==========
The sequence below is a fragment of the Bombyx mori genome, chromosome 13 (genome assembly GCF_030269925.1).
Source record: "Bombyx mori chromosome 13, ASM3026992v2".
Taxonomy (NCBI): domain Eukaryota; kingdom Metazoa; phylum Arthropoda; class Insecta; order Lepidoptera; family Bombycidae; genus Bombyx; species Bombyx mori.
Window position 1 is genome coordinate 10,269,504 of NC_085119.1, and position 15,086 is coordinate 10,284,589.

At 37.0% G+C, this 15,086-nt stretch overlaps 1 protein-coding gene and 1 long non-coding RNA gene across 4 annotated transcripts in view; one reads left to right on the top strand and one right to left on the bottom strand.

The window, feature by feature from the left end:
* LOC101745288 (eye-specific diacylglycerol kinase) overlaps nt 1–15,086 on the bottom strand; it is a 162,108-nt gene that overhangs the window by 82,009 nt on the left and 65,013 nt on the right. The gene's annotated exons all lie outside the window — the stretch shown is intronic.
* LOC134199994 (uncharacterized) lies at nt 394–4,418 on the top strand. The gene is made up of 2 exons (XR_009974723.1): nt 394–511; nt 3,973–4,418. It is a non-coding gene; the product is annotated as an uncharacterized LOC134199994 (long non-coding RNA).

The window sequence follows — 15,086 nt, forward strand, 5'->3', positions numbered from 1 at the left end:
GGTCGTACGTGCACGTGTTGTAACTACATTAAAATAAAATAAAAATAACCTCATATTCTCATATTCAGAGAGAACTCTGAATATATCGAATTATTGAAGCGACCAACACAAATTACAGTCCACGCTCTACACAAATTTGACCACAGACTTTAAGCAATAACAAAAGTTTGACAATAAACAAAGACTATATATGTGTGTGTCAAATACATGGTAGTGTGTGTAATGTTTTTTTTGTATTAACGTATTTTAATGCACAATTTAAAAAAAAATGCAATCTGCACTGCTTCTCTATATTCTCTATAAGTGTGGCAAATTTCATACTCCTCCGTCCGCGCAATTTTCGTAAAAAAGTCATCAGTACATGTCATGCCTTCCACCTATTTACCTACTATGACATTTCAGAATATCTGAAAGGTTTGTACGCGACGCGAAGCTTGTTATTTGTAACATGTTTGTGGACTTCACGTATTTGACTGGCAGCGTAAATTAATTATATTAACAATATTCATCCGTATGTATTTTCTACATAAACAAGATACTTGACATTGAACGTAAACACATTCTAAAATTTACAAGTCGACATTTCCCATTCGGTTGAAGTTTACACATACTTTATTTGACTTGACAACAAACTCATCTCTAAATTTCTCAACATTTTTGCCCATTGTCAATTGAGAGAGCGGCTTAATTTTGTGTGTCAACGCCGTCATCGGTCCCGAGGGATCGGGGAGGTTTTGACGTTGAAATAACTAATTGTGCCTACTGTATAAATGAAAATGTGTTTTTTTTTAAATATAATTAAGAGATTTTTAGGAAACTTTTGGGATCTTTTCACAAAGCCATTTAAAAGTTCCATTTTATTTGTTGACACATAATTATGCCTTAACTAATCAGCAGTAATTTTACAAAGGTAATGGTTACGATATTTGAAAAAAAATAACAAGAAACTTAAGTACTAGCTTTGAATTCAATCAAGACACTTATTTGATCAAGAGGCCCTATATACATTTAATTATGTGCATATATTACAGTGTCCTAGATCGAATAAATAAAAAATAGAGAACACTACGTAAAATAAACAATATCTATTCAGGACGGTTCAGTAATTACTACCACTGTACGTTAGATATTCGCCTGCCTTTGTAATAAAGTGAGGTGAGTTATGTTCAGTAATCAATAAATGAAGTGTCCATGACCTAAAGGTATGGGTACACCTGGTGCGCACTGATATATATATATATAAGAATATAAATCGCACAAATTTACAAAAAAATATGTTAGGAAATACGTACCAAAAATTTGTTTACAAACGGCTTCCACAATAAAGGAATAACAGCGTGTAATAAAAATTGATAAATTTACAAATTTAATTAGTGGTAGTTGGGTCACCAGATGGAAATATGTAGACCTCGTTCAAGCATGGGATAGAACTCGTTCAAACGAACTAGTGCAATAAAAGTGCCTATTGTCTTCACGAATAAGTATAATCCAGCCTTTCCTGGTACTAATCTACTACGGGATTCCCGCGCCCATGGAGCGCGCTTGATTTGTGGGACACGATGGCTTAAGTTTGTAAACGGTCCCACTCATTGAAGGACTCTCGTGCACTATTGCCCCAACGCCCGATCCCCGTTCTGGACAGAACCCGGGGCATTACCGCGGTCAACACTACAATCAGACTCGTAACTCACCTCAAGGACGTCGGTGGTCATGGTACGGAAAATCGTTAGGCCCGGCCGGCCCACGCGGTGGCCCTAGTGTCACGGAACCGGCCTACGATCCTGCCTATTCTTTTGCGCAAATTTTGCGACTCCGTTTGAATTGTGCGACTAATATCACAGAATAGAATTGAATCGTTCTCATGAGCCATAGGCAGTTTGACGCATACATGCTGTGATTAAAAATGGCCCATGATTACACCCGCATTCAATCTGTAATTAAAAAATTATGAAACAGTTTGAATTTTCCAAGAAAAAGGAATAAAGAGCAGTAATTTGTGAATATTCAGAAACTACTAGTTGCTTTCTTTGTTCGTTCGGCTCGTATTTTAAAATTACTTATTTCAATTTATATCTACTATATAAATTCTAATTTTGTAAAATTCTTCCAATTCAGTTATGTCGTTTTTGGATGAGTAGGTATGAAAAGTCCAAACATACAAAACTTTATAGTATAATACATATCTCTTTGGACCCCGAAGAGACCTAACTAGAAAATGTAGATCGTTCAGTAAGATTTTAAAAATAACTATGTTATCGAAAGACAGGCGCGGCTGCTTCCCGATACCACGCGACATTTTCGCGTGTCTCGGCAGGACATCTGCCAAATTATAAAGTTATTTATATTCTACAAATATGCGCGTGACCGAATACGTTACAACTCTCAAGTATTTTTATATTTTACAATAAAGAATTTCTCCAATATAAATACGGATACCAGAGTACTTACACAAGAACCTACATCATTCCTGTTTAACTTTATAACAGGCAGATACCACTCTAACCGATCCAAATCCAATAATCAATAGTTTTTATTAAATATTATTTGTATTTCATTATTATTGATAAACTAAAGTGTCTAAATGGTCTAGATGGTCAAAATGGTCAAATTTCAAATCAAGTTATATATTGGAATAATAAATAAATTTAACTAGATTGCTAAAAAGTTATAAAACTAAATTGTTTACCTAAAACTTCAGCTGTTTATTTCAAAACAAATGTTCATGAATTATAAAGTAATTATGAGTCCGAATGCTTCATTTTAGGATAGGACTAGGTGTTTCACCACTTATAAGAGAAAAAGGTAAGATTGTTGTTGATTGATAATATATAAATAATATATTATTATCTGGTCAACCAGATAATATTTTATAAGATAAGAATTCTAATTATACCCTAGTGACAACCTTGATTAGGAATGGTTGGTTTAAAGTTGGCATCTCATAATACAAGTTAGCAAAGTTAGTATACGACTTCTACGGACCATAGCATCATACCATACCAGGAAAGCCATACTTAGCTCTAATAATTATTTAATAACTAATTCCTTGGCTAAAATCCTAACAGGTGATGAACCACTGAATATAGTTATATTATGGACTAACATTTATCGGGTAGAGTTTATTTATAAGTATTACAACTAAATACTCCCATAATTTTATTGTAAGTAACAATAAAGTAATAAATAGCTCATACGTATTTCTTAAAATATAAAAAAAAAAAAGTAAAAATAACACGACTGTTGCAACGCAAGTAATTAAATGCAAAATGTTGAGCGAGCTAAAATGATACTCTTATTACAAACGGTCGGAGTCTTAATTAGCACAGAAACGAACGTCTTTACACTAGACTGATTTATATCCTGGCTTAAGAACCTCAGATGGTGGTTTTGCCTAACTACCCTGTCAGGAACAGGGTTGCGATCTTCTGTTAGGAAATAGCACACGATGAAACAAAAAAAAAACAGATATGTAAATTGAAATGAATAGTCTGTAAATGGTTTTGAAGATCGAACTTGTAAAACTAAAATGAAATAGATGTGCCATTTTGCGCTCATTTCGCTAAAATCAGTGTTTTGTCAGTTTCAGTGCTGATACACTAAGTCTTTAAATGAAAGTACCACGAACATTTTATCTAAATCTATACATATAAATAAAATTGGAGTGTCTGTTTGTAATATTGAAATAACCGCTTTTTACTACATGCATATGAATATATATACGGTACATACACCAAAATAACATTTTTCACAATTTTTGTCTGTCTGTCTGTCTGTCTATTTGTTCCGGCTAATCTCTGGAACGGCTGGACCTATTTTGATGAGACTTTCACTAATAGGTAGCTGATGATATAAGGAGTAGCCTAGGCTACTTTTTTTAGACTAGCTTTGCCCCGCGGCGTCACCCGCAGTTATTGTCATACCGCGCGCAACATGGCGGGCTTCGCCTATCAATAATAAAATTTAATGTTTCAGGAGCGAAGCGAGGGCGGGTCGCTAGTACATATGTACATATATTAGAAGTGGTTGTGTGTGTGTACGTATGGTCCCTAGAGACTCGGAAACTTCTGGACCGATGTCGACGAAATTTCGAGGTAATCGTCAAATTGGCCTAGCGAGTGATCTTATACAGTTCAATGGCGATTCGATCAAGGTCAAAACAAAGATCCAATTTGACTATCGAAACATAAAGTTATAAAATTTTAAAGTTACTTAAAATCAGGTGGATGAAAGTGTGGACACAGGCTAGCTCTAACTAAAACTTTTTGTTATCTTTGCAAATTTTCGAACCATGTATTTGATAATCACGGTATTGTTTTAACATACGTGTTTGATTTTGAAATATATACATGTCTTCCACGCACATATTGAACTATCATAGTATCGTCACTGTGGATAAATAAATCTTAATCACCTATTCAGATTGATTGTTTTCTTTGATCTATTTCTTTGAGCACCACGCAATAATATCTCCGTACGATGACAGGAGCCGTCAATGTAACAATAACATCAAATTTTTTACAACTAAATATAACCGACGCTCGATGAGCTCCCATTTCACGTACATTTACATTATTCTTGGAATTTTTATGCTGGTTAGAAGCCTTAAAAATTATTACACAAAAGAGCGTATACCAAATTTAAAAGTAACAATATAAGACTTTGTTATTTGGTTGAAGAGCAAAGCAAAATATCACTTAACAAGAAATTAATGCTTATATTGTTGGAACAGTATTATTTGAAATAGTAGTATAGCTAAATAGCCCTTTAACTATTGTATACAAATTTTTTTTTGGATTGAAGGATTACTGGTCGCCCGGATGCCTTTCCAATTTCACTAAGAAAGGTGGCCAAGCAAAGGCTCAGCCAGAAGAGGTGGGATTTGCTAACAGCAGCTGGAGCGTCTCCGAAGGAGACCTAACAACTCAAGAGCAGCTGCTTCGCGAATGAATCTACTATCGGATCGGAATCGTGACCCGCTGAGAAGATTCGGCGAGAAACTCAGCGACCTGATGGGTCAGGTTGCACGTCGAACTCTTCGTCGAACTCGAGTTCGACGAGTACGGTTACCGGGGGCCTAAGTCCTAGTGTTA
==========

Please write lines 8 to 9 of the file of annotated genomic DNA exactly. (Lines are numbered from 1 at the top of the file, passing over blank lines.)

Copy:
* LOC134199994 (uncharacterized) lies at nt 394–4,418 on the top strand. The gene is made up of 2 exons (XR_009974723.1): nt 394–511; nt 3,973–4,418. It is a non-coding gene; the product is annotated as an uncharacterized LOC134199994 (long non-coding RNA).

The window sequence follows — 15,086 nt, forward strand, 5'->3', positions numbered from 1 at the left end: